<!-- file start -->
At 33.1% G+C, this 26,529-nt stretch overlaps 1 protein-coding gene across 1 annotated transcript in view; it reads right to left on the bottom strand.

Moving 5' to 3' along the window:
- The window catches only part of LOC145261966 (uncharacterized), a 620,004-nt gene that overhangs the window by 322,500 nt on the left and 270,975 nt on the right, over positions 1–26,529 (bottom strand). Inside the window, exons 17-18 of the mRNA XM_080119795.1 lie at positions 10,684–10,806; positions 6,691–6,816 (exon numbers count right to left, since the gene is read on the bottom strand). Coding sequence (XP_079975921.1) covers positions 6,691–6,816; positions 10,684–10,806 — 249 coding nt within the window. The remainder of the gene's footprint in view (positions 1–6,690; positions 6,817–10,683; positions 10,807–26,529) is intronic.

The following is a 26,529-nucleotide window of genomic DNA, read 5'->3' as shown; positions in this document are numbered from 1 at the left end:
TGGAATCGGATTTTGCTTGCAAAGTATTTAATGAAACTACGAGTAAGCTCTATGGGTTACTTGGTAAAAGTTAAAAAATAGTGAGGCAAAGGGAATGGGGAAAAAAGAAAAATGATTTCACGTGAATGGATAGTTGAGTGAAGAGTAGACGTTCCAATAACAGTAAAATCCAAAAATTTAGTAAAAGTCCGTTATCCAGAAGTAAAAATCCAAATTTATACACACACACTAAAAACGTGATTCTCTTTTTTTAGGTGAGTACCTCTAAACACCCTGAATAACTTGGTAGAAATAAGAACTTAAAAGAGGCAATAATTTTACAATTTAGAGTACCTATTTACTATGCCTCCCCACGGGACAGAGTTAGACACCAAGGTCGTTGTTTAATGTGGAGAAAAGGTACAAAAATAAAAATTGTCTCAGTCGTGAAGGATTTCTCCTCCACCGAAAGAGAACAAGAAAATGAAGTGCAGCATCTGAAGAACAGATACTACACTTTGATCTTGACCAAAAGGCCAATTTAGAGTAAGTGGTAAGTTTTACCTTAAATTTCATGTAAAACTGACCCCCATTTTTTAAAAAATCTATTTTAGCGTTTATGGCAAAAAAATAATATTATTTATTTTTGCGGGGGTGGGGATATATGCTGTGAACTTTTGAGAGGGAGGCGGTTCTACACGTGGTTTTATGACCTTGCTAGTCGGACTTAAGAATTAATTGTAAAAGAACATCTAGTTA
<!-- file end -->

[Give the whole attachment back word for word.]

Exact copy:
At 33.1% G+C, this 26,529-nt stretch overlaps 1 protein-coding gene across 1 annotated transcript in view; it reads right to left on the bottom strand.

Moving 5' to 3' along the window:
- The window catches only part of LOC145261966 (uncharacterized), a 620,004-nt gene that overhangs the window by 322,500 nt on the left and 270,975 nt on the right, over positions 1–26,529 (bottom strand). Inside the window, exons 17-18 of the mRNA XM_080119795.1 lie at positions 10,684–10,806; positions 6,691–6,816 (exon numbers count right to left, since the gene is read on the bottom strand). Coding sequence (XP_079975921.1) covers positions 6,691–6,816; positions 10,684–10,806 — 249 coding nt within the window. The remainder of the gene's footprint in view (positions 1–6,690; positions 6,817–10,683; positions 10,807–26,529) is intronic.

The following is a 26,529-nucleotide window of genomic DNA, read 5'->3' as shown; positions in this document are numbered from 1 at the left end:
TGGAATCGGATTTTGCTTGCAAAGTATTTAATGAAACTACGAGTAAGCTCTATGGGTTACTTGGTAAAAGTTAAAAAATAGTGAGGCAAAGGGAATGGGGAAAAAAGAAAAATGATTTCACGTGAATGGATAGTTGAGTGAAGAGTAGACGTTCCAATAACAGTAAAATCCAAAAATTTAGTAAAAGTCCGTTATCCAGAAGTAAAAATCCAAATTTATACACACACACTAAAAACGTGATTCTCTTTTTTTAGGTGAGTACCTCTAAACACCCTGAATAACTTGGTAGAAATAAGAACTTAAAAGAGGCAATAATTTTACAATTTAGAGTACCTATTTACTATGCCTCCCCACGGGACAGAGTTAGACACCAAGGTCGTTGTTTAATGTGGAGAAAAGGTACAAAAATAAAAATTGTCTCAGTCGTGAAGGATTTCTCCTCCACCGAAAGAGAACAAGAAAATGAAGTGCAGCATCTGAAGAACAGATACTACACTTTGATCTTGACCAAAAGGCCAATTTAGAGTAAGTGGTAAGTTTTACCTTAAATTTCATGTAAAACTGACCCCCATTTTTTAAAAAATCTATTTTAGCGTTTATGGCAAAAAAATAATATTATTTATTTTTGCGGGGGTGGGGATATATGCTGTGAACTTTTGAGAGGGAGGCGGTTCTACACGTGGTTTTATGACCTTGCTAGTCGGACTTAAGAATTAATTGTAAAAGAACATCTAGTTA